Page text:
In retrospect, we wish we'd contacted the IT@Cork folks personally and talked over the issue before sending legal correspondence. In fact, it turns out that they asked Tim to speak at the conference, though our Web 2.0 Conference team didn't know that. We've sent a followup letter to Donagh Kiernan, agreeing that IT@Cork can use the Web 2.0 name this year. While we stand by the principle that we need to protect our "Web 2.0" mark from unauthorized use in the context of conferences, we apologize for the way we initially handled the issue with IT@Cork.

    That's just an excerpt, follow the link for the whole [brief] comment. They also point out, rightfully so, that they would not be able to have a "LinuxWorld conference," and this is no different. It's a service mark, they have to defend it, end of story.

  • by Thabenksta (125165) on Friday May 26, 2006 @11:49AM (#15410138) Homepage
    Beat me to it.

    Aparently Tim is "Off the Grid", and unable to respond. What's the big deal anyway? OReilly and CMP are businesses trying to make money and have a good time while doing so, just like the rest of us.
  • by Anonymous Coward on Friday May 26, 2006 @11:55AM (#15410172)
    Aren't they nice? The let them use Web 2.0 this year, and when they want to hold another conference by the then established name next year, then what? They can't? They need to pay a license fee? For what? A term which is in ubiquitous use. Can't use it for conferences about the thing that the term describes though. Yeah, they shouldn't have sent the landsharks first, but that's not all of it. They shouldn't have registered a common name as a trademark. And now they have the nerve to pretend that they have some decency left in their landgrabbing existence by making an exception this year. Those fuckers.
  • by PinglePongle (8734) on Friday May 26, 2006 @12:00PM (#15410219) Homepage
    http://www.oreilly.com/cgi-bin/amazon_patent.comme nts.pl [oreilly.com]

    - Very, very insightful -
    ....was granted without adequate review of prior art, and further, that even were it ultimately found valid, such broad patents serve only to hold back further innovation.


    It is plainly wrong for companies to take our IP protection on overly broad terms, which are already in the public domain - but to then seek to enforce them is clearly even worse.

    The writer of the Open Letter to Jeff Bezos knew what he was talking about.
  • Re:Stupid. (Score:4, Insightful)

    by GeckoX (259575) on Friday May 26, 2006 @12:04PM (#15410245)
    Trademarks, my god, I so don't want to go here because it's just common sense, but not even a little bit of it is applied.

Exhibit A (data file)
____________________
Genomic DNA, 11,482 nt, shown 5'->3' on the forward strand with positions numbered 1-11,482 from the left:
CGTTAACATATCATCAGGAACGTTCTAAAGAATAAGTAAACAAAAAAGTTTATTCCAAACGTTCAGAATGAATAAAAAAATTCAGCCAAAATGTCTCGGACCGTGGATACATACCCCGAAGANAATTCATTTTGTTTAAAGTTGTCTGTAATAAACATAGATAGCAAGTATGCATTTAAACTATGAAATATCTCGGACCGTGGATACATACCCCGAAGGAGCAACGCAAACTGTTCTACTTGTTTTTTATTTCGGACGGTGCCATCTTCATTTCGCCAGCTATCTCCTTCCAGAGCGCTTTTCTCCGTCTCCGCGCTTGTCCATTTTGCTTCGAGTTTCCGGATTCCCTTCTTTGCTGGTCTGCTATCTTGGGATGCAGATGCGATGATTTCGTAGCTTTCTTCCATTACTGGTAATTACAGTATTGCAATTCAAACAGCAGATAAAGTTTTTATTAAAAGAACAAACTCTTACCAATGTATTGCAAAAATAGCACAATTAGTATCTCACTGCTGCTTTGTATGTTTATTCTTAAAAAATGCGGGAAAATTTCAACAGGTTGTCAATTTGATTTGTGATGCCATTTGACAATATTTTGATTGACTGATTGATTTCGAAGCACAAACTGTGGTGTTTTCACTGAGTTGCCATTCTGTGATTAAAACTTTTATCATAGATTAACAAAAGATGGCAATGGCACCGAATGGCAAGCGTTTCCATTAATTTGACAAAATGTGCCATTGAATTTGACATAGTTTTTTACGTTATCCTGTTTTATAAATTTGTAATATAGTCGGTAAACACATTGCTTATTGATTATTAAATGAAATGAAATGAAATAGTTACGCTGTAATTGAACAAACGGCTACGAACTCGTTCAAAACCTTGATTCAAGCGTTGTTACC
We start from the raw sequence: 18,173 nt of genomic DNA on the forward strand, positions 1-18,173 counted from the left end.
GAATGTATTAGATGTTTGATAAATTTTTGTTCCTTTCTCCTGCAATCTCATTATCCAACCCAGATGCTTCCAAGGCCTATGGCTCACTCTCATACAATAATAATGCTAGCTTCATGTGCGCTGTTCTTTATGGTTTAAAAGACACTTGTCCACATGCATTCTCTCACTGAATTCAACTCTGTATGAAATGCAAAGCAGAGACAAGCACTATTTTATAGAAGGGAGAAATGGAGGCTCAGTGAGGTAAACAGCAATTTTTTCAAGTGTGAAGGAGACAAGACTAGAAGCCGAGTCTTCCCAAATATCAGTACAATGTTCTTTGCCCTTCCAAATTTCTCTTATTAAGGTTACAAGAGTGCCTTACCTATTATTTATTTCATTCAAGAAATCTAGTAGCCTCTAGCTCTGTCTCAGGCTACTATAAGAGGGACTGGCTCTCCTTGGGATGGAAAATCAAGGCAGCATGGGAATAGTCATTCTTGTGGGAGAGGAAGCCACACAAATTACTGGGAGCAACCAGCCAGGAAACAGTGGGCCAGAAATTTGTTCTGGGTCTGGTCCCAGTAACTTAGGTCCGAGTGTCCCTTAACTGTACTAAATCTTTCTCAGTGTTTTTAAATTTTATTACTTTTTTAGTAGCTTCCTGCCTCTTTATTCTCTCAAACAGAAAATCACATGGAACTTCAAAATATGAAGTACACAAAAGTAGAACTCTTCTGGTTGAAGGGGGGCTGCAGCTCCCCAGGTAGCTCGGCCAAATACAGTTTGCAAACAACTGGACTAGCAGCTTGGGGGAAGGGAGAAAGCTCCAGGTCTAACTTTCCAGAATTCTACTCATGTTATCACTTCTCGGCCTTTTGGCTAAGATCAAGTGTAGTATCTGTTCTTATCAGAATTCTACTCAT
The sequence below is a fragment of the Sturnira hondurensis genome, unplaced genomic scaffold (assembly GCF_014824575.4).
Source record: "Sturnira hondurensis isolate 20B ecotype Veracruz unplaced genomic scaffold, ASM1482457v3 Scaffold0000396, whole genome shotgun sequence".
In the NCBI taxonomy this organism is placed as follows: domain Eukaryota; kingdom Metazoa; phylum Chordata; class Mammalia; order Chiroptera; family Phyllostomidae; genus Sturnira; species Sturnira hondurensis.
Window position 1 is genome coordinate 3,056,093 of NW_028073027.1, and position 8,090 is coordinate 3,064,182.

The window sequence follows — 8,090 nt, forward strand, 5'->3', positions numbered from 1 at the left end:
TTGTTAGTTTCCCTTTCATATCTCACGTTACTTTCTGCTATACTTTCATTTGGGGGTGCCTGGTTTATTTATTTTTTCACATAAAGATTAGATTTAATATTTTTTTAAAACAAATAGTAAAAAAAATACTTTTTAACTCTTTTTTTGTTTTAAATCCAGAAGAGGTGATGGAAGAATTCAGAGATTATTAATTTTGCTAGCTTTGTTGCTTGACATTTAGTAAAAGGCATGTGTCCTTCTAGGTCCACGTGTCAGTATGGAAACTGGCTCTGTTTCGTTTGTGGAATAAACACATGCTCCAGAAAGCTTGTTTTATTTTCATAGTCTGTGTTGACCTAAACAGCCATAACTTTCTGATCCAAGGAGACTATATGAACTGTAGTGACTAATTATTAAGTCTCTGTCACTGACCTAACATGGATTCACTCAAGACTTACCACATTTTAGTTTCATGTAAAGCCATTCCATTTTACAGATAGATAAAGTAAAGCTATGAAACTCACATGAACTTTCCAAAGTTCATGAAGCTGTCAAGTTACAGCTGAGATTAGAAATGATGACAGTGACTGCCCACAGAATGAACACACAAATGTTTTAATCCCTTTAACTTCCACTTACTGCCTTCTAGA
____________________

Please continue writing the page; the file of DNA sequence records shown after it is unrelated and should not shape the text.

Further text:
Web 2.0. EVERYONE know's what that means, it's just completely generic.

    It's version 2 of the Web.

    What is the Web? Not something you can trademark that's for sure.

    But ok, it's not really about that, it's about trademarking the name of a convention or trade show.

    So what? Why is that any different?

    I can't trademark Hamburger, and I shouldn't be able to for ANY reason. It's a freaking WORD with MEANING, not a name.

    Sorry, I just really hate what lawyers have done to our society, this is pathetic.
  • by Anonymous Coward on Friday May 26, 2006 @12:15PM (#15410327)
    They also point out, rightfully so, that they would not be able to have a "LinuxWorld conference," and this is no different.

    This is a meaningless statement. LinuxWorld isn't a common word and a common versioning scheme. It also isn't an industry buzzword.

    It's a service mark, they have to defend it, end of story.

    No, that's not the end of the story. The story just becomes "Why is it a service mark in the first place?"
  • Flawed analogy (Score:2, Insightful)

    by smurfsurf (892933) on Friday May 26, 2006 @12:19PM (#15410362)
    The LinuxWorld example is flawed. Of cause they cannot name their conference LinuxWorld. Preventing anyone from using "Linux" in the name of their conference about Linux, now that is the right analogy to what O'Reilly is doing.
  • by saddino (183491) on Friday May 26, 2006 @12:42PM (#15410555)
    Yes, there is a way to protest (hence the publication of pending registrations), but on what merits? There is no established service mark (either registered or common law) for use of "Web 2.0" for conferences. So CMP looks in the clear for claiming a right on that service mark.
  • That's one way... (Score:3, Insightful)

    by DragonWriter (970822) on Friday May 26, 2006 @12:55PM (#15410670)
    ...to cut down on the use of an overused, increasingly meaningless, buzzword.